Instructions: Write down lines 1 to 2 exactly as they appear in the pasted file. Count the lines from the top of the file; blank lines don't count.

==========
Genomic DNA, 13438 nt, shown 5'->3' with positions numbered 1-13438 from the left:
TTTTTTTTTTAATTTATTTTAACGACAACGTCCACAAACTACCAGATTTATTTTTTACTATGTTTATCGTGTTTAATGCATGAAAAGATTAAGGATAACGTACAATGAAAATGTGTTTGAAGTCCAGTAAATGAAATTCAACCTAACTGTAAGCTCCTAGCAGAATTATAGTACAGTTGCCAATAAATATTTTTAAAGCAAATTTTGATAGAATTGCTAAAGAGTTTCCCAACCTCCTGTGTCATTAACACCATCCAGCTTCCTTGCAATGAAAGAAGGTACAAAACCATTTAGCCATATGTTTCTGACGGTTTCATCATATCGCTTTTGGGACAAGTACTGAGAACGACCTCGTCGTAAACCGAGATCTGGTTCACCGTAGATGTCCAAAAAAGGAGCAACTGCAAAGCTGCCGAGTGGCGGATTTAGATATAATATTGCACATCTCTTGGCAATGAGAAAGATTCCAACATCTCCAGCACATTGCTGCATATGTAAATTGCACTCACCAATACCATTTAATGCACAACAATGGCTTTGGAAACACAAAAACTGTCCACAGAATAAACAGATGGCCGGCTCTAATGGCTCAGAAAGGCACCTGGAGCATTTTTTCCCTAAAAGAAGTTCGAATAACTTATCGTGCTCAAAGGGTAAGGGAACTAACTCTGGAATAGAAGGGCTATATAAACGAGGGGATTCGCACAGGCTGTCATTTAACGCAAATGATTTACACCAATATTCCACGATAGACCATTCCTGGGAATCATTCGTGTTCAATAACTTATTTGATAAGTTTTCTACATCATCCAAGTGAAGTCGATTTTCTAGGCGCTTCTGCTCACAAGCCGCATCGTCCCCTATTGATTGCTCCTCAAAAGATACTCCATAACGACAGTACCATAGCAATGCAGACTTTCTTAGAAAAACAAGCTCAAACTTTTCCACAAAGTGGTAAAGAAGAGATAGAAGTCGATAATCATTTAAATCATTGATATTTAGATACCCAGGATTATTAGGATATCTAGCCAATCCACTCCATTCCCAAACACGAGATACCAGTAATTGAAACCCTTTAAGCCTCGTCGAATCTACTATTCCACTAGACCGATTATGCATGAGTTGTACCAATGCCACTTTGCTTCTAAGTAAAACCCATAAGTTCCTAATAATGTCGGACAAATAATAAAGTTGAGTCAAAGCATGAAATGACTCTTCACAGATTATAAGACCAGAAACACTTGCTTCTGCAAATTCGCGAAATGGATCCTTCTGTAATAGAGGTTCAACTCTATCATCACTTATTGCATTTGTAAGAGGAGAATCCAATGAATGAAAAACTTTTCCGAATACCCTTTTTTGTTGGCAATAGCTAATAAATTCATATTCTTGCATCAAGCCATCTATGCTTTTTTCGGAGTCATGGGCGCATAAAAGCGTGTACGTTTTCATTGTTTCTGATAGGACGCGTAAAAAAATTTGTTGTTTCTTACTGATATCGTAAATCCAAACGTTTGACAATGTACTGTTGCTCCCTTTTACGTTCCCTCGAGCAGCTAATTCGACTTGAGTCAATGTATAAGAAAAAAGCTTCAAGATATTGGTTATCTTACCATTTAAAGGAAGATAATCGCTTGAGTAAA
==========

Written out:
Genomic DNA, 13438 nt, shown 5'->3' with positions numbered 1-13438 from the left:
TTTTTTTTTTAATTTATTTTAACGACAACGTCCACAAACTACCAGATTTATTTTTTACTATGTTTATCGTGTTTAATGCATGAAAAGATTAAGGATAACGTACAATGAAAATGTGTTTGAAGTCCAGTAAATGAAATTCAACCTAACTGTAAGCTCCTAGCAGAATTATAGTACAGTTGCCAATAAATATTTTTAAAGCAAATTTTGATAGAATTGCTAAAGAGTTTCCCAACCTCCTGTGTCATTAACACCATCCAGCTTCCTTGCAATGAAAGAAGGTACAAAACCATTTAGCCATATGTTTCTGACGGTTTCATCATATCGCTTTTGGGACAAGTACTGAGAACGACCTCGTCGTAAACCGAGATCTGGTTCACCGTAGATGTCCAAAAAAGGAGCAACTGCAAAGCTGCCGAGTGGCGGATTTAGATATAATATTGCACATCTCTTGGCAATGAGAAAGATTCCAACATCTCCAGCACATTGCTGCATATGTAAATTGCACTCACCAATACCATTTAATGCACAACAATGGCTTTGGAAACACAAAAACTGTCCACAGAATAAACAGATGGCCGGCTCTAATGGCTCAGAAAGGCACCTGGAGCATTTTTTCCCTAAAAGAAGTTCGAATAACTTATCGTGCTCAAAGGGTAAGGGAACTAACTCTGGAATAGAAGGGCTATATAAACGAGGGGATTCGCACAGGCTGTCATTTAACGCAAATGATTTACACCAATATTCCACGATAGACCATTCCTGGGAATCATTCGTGTTCAATAACTTATTTGATAAGTTTTCTACATCATCCAAGTGAAGTCGATTTTCTAGGCGCTTCTGCTCACAAGCCGCATCGTCCCCTATTGATTGCTCCTCAAAAGATACTCCATAACGACAGTACCATAGCAATGCAGACTTTCTTAGAAAAACAAGCTCAAACTTTTCCACAAAGTGGTAAAGAAGAGATAGAAGTCGATAATCATTTAAATCATTGATATTTAGATACCCAGGATTATTAGGATATCTAGCCAATCCACTCCATTCCCAAACACGAGATACCAGTAATTGAAACCCTTTAAGCCTCGTCGAATCTACTATTCCACTAGACCGATTATGCATGAGTTGTACCAATGCCACTTTGCTTCTAAGTAAAACCCATAAGTTCCTAATAATGTCGGACAAATAATAAAGTTGAGTCAAAGCATGAAATGACTCTTCACAGATTATAAGACCAGAAACACTTGCTTCTGCAAATTCGCGAAATGGATCCTTCTGTAATAGAGGTTCAACTCTATCATCACTTATTGCATTTGTAAGAGGAGAATCCAATGAATGAAAAACTTTTCCGAATACCCTTTTTTGTTGGCAATAGCTAATAAATTCATATTCTTGCATCAAGCCATCTATGCTTTTTTCGGAGTCATGGGCGCATAAAAGCGTGTACGTTTTCATTGTTTCTGATAGGACGCGTAAAAAAATTTGTTGTTTCTTACTGATATCGTAAATCCAAACGTTTGACAATGTACTGTTGCTCCCTTTTACGTTCCCTCGAGCAGCTAATTCGACTTGAGTCAATGTATAAGAAAAAAGCTTCAAGATATTGGTTATCTTACCATTTAAAGGAAGATAATCGCTTGAGTAAA